General News

Hong Kong: Court Refuses to Recognise Overseas Same-Sex Marriages

Paul Wright September 22, 2020

A court in Hong Kong  has refused to recognise same-sex marriages conducted abroad.

In a massive blow for the local LGBTQ+ community, the Judge said “The applicant’s attempt in the present case to achieve complete parity of legal recognition of foreign same-sex marriages and foreign opposite-sex marriages is too ambitious,” Anderson Chow wrote in his judgement. The case was brought by Jimmy Sham, a local district councillor. In 2013 he married his partner in New York and argued that Hong Kong should recognise all LGBT marriages registered overseas and that refusal to do so was “highly unfair and discriminatory.”

Speaking to the media after the court reached its verdict, Jimmy said “This is unjust, why are gay people seen as too ambitious when we fight for our rights?” Rubbing salt into the wound of injustice, the courts heard a similar case earlier in the day featuring a heterosexual couple who married in London. They were granted local recognition of their marriage. Local LGBTQ+ rights group Hong Kong Marriage Equality said that “The court missed its chance to advance the legal status of overseas married same-sex couples.”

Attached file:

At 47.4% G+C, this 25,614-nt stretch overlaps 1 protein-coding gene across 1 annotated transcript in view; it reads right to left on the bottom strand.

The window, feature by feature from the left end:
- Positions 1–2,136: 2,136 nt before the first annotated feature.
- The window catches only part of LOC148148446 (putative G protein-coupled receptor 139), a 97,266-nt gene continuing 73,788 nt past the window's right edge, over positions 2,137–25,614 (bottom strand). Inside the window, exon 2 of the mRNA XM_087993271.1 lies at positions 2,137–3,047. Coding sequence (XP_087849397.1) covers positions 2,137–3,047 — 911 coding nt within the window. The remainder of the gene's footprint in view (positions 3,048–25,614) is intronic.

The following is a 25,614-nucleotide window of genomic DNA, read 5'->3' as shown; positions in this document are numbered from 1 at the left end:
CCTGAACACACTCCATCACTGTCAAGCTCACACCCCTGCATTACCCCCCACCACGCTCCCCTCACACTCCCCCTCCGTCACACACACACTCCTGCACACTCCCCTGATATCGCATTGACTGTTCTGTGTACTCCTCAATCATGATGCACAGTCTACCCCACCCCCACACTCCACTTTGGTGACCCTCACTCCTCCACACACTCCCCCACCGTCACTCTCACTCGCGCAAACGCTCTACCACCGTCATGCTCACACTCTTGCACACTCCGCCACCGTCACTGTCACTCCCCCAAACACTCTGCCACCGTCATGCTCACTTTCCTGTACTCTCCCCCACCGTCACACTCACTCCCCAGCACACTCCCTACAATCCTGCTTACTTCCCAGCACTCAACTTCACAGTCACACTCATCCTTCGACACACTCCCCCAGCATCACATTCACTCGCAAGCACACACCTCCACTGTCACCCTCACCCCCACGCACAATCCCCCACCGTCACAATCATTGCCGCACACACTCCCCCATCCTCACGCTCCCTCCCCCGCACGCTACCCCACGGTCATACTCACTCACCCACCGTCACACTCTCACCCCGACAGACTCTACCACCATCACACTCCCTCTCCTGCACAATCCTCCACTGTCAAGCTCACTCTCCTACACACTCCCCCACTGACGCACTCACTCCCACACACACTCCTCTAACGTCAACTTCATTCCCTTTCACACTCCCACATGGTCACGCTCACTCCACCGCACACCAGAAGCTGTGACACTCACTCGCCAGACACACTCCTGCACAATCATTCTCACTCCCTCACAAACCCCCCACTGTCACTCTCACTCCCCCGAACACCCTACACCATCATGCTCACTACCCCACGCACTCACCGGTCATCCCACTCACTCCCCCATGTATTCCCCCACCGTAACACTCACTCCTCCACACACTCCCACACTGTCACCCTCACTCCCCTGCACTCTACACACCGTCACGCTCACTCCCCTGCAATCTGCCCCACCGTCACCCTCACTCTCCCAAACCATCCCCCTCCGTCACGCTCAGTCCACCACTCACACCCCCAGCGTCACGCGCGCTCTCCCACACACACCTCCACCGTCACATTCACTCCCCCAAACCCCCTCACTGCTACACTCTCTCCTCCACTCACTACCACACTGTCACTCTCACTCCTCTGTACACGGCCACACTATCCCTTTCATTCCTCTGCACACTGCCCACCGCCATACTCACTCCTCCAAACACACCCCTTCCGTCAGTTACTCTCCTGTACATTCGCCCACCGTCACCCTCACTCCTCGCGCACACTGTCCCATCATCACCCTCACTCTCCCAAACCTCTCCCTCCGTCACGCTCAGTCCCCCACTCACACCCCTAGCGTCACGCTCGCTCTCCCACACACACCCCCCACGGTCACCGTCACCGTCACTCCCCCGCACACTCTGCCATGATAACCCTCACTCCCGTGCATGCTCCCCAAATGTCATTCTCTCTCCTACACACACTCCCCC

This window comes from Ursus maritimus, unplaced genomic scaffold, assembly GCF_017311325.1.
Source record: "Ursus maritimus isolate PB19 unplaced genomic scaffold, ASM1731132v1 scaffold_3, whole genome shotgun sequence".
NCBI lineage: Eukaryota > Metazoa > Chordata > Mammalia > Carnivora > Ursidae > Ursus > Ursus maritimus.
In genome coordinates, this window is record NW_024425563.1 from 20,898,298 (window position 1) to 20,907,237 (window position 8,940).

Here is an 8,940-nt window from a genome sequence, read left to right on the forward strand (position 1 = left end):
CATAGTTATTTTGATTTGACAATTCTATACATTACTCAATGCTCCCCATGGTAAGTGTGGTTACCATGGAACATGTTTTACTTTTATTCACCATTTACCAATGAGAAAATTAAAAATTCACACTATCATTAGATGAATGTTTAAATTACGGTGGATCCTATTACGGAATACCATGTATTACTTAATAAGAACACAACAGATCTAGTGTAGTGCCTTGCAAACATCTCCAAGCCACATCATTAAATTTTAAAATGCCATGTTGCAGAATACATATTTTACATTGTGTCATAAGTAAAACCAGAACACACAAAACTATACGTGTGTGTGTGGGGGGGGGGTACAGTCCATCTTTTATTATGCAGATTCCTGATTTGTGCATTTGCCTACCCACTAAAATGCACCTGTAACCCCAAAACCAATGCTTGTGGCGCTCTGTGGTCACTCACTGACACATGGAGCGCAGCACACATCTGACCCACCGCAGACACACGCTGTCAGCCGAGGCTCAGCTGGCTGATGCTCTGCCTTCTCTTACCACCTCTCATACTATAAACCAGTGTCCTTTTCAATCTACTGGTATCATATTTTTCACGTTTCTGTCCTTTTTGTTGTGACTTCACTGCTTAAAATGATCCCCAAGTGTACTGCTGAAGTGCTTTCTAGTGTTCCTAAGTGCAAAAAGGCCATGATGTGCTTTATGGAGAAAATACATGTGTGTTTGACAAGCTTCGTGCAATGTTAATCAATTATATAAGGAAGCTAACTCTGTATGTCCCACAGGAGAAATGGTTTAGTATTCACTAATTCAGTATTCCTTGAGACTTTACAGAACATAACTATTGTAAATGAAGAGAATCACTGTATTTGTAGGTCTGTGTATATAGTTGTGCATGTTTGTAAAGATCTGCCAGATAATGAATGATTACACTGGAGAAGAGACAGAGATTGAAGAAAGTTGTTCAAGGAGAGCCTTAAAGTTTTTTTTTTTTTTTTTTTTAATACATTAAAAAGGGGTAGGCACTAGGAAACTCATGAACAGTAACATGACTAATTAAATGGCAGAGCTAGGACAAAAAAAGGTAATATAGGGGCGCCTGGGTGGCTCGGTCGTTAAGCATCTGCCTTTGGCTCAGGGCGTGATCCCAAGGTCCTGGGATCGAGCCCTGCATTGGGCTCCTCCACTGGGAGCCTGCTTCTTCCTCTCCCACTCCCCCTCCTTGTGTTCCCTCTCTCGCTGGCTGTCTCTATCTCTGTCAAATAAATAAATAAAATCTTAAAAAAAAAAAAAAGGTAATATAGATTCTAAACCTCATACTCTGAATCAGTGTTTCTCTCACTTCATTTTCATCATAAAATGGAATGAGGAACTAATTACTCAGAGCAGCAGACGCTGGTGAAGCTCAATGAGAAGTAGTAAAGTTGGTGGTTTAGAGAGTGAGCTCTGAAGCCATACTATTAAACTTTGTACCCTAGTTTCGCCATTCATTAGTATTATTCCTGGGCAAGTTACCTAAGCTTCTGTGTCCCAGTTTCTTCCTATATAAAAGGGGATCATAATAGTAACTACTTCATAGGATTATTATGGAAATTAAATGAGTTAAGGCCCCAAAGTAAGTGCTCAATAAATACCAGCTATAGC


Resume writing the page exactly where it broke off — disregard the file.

In a separate case, the court did agree that LGBT couples who marry overseas do have inheritance rights even if their is no rule.  The Hong Kong government had tried to argue that to confer the inheritance rights to LGBT couples would undermine the institution of marriage. The Judge said this was illogical, though his affirmative ruling does not apply to civil partnerships or unions conducted overseas. Last year Hong Kong upheld a local ban on civil partnerships.

Travel to Hong Kong by UK citizens is not restricted at the time of writing, however the UK government does note that traveller’s electronic devices are checked on entry.